The Seahawks selected free safety Tedric Thompson of Colorado in the fourth round of the NFL Draft Saturday morning.
The Seattle Seahawks went again to the secondary with their first pick of the third day of the NFL Draft Saturday morning, selecting safety Tedric Thompson of Colorado.
Thompson, listed at 6-foot, 204 pounds, is the third defensive back Seattle has taken in seven picks so far, joining cornerback Shaquill Griffin and safety Delano Hill, each taken in the third round on Friday. Seattle had not drafted a safety earlier than the sixth round since taking Earl Thomas in the first round in 2010.
Thompson, a native of Valencia, Calif., was an All-Pac-12 second team pick last year as a strong safety in a daunting Buffs’ secondary that helped Colorado win the South Division title before losing to Washington in the conference title game, tying with teammate Ahkello Witherspoon for the lead among all players in FBS with 23 passes defensed (seven interceptions, 16 passes broken up).
Seattle has four more picks today — two in the sixth round (187 and 210) and two more in the seventh (226 and 249).
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The Seahawks were known looking for some safety depth after so far not having re-signed either of last year’s backups — Kelcie McCray and Steven Terrell. Seattle signed free agent Bradley McDougald to a one-year contract worth $1.8 million but otherwise had little depth at safety on the roster entering the draft.
While Thompson played primarily strong safety at Colorado, some scouts have projected him as a free safety in the NFL and that would make sense as his initial position with Seattle given that Hill is expected to be a strong safety to begin.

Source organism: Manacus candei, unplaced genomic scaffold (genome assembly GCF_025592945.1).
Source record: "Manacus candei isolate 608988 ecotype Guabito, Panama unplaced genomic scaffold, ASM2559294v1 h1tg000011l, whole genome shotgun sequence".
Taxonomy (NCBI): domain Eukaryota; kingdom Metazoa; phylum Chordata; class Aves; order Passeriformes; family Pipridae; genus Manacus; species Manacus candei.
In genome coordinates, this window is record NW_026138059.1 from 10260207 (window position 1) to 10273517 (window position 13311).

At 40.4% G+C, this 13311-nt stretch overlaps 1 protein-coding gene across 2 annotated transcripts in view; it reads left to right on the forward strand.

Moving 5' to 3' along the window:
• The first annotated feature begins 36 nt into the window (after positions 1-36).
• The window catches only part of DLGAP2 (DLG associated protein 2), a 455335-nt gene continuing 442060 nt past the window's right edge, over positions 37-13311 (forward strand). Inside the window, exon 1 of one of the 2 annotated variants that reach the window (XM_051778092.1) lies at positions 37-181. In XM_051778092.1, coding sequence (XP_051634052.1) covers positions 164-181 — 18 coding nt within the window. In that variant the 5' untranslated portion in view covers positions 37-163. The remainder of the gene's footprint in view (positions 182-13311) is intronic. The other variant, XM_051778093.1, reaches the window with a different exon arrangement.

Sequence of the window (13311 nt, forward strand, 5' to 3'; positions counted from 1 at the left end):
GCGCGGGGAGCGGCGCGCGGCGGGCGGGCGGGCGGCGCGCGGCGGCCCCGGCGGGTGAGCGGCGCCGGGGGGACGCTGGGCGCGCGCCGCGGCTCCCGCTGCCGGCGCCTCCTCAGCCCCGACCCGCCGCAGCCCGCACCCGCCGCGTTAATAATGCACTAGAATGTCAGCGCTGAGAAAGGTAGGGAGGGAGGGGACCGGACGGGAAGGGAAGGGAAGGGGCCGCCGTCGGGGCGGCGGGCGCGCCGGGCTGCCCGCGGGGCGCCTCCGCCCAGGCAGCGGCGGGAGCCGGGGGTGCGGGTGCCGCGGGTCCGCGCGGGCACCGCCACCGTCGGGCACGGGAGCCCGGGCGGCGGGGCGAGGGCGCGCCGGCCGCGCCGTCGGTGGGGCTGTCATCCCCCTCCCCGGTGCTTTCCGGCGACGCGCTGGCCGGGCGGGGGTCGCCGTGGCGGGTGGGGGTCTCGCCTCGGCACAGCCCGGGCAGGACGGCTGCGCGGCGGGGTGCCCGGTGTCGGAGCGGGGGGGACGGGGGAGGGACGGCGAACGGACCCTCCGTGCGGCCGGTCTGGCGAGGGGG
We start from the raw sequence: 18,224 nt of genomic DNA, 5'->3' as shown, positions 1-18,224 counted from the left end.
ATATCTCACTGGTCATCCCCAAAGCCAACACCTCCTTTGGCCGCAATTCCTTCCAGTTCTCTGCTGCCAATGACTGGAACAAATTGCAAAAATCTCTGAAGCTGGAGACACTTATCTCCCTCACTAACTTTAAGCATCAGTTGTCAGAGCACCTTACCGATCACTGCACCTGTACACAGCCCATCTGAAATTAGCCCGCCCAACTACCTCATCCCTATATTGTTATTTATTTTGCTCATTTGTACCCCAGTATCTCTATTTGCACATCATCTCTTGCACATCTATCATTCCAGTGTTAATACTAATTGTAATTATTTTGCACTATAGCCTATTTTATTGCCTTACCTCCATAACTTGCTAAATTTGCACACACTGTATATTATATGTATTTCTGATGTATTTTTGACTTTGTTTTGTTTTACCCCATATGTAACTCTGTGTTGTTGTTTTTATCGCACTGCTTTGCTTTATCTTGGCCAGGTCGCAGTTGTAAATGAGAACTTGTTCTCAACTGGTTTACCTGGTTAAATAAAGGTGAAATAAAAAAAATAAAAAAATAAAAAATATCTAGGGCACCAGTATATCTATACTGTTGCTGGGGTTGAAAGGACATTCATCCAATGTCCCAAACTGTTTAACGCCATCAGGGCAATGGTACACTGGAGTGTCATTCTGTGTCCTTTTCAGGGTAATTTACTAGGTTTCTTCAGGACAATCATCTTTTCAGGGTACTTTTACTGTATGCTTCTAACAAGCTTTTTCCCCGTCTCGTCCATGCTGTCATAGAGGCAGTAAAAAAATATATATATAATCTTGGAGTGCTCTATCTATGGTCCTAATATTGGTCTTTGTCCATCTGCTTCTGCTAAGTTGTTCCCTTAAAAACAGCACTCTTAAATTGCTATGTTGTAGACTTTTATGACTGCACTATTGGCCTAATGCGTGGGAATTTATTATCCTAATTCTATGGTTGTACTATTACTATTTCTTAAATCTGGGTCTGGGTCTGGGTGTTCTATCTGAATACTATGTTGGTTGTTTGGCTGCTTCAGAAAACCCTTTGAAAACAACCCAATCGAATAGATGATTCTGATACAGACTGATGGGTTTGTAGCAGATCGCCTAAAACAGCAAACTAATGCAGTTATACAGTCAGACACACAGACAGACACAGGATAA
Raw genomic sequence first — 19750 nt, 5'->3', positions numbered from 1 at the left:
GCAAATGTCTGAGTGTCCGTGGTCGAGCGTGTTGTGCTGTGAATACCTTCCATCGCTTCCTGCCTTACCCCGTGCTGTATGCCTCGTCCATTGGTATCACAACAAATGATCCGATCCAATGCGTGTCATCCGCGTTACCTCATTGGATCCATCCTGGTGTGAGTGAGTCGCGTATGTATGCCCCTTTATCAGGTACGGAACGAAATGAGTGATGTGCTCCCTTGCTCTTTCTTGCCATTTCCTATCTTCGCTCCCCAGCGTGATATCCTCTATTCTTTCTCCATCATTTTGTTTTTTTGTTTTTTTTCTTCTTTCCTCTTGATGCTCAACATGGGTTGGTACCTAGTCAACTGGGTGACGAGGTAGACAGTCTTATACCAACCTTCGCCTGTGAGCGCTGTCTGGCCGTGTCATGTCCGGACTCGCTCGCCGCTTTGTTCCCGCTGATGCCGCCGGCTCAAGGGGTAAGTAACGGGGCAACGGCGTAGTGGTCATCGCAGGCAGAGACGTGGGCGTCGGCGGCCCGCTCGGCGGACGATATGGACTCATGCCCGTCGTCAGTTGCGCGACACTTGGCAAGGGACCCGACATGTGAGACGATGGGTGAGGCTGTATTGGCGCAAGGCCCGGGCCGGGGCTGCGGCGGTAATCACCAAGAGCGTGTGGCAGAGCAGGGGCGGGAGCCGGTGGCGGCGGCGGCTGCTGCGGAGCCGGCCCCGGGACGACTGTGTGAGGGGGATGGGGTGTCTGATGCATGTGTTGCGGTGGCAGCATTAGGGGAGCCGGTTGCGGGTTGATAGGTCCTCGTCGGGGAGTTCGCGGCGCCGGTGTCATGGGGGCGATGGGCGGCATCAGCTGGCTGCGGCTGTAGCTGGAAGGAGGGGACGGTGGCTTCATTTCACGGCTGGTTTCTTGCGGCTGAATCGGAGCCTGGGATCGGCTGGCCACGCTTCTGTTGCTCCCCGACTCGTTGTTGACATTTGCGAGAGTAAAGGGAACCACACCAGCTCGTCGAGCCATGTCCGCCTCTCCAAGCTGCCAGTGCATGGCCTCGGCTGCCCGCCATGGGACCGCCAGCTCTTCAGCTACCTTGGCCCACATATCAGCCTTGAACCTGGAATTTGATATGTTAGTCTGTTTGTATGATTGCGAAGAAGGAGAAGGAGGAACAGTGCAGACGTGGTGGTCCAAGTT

Terrell in particular struggled when he had to step in and replace Thomas for the final month of the regular season and the playoffs.
In a conference call with Seattle reporters following his pick, Thompson said Seattle was one of the places he wanted to go in the draft.
“I enjoy watching Earl Thomas and Kam Chancellor and just knowing that I’m going to a team with those guys and learn from those guys,” Thompson said. ”It’s just a blessing.”
Thompson suffered a severe concussion in 2014 that caused him to miss four games. But he returned to play every game his final two seasons and finished his career with 13 interceptions, tied for fifth on CU’s all-time list as well as tied for the most over the last 23 seasons.
Thompson said he sees himself as able to play at either safety spot.
“I’ve been playing both since I was a freshman in college,” Thompson said.
And while Thompson could help as immediate depth, the Seahawks could also be looking to groom some safeties as eventual replacements for their starters.
Chancellor is entering the final year of his contract while Thomas has two years remaining on his deal. At the least, the Seahawks appear to be preparing options for down the road.
Thompson is following his brother, Cedric, into the NFL. Cedric, who played at Minnesota, is on the roster of the Vikings.
Tedric said his brother told him “to go out there and have fun because it’s the game we’ve been playing since we were little kids.”
NFL.com wrote of Thompson: “Thompson in an instinctive cover safety with strong ball skills and a history of production during his time at Colorado. Lacks physicality to operate around the box, but his football intelligence and playmaking skills will get him drafted and could give him a shot at eventually starting.”
And wrote Pro Football Focus: “Thompson is a safety that despite lacking top-end athletic measurable, is able to make up for it with great anticipation and awareness. His ball skills are every bit as outstanding as his stat line suggests, which makes him an interesting long-term study in terms of production vs. athletic capacity. With such a loaded class, his disappointing combine numbers are likely to push him to the middle rounds, but there’s a well-roundedness to his game that suggests he could develop into a starter.”